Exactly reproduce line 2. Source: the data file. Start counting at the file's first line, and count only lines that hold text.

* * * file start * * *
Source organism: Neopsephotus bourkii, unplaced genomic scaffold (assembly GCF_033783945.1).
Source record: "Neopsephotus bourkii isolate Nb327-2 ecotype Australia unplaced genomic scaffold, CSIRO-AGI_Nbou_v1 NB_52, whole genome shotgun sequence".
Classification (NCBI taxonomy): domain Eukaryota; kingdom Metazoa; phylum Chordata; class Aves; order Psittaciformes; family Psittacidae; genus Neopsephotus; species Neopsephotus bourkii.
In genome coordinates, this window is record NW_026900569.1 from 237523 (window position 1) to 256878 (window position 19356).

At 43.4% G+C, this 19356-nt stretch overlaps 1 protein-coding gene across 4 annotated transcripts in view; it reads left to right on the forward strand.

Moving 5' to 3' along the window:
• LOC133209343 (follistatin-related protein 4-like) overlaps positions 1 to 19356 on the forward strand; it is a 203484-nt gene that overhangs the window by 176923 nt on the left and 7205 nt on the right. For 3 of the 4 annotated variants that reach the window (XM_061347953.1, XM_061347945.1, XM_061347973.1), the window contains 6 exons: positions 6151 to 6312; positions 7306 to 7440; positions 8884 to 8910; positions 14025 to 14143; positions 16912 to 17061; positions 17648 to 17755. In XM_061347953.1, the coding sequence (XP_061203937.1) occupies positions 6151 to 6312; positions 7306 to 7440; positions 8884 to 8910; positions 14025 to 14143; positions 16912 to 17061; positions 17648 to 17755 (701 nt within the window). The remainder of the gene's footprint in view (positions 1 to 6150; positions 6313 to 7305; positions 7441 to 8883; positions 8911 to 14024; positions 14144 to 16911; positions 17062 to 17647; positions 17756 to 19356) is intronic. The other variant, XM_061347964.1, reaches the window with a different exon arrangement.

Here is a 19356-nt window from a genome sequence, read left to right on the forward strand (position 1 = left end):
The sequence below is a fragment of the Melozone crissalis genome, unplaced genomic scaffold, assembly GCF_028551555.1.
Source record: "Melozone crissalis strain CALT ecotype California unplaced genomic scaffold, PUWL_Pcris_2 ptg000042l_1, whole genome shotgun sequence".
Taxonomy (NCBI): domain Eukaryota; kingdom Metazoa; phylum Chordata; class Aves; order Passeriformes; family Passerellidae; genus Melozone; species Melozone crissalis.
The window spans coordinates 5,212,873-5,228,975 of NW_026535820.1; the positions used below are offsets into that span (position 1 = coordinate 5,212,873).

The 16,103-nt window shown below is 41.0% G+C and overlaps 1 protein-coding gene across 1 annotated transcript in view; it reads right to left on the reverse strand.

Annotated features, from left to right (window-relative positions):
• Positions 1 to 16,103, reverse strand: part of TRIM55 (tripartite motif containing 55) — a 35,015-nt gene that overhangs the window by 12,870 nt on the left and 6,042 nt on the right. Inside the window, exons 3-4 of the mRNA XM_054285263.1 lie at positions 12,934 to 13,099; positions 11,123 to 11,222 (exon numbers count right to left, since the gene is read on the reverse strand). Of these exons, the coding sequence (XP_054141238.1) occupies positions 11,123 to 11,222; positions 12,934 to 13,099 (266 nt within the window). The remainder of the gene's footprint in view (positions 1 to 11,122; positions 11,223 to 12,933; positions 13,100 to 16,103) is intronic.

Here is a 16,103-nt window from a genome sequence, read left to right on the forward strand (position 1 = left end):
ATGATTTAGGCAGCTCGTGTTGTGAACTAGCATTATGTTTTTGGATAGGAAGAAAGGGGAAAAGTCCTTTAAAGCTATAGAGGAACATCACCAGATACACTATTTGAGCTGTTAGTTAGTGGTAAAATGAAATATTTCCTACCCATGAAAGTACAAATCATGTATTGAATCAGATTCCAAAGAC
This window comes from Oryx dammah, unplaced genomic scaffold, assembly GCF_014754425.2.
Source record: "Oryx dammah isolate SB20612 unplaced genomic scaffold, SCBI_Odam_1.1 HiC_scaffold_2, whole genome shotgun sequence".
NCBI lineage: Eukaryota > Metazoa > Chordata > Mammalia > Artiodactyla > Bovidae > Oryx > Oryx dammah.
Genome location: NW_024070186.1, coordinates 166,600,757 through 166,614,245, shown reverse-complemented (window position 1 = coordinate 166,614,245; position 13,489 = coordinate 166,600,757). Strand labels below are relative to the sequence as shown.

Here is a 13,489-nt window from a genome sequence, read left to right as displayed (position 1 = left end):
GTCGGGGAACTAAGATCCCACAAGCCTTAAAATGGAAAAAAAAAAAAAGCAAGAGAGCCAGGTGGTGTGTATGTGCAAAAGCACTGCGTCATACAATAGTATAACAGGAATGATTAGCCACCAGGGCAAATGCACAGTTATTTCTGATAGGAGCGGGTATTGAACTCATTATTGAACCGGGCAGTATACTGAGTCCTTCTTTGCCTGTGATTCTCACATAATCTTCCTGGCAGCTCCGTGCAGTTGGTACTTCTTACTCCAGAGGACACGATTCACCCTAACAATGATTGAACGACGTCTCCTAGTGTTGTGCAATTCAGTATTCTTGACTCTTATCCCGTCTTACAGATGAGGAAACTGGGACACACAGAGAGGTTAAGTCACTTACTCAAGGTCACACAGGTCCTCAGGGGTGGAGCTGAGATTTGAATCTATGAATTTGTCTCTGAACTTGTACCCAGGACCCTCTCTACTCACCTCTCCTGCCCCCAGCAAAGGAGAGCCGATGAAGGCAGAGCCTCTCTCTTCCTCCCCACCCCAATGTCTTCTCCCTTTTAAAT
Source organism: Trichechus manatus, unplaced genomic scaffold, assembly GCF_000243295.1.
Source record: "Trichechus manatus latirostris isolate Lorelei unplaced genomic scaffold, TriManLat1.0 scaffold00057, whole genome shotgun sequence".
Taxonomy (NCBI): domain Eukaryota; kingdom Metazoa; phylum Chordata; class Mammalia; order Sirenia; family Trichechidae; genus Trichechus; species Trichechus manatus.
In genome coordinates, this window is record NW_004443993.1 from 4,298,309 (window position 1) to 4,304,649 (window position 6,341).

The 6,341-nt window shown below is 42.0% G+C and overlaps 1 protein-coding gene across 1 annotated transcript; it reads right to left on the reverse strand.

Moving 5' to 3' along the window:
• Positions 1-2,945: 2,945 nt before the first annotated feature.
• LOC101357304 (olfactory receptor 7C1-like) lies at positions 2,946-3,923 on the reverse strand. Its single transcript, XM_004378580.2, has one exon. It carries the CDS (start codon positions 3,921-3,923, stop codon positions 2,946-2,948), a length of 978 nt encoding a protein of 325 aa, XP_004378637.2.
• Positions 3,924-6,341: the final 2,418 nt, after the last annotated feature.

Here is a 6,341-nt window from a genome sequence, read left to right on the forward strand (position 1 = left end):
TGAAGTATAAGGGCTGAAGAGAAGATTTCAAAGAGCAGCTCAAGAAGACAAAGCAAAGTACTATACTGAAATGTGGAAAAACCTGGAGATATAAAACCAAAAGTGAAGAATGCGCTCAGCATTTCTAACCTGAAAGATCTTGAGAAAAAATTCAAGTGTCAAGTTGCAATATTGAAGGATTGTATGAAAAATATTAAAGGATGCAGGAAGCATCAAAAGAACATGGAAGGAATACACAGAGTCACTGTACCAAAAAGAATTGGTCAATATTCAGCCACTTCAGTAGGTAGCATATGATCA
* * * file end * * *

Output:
Source record: "Neopsephotus bourkii isolate Nb327-2 ecotype Australia unplaced genomic scaffold, CSIRO-AGI_Nbou_v1 NB_52, whole genome shotgun sequence".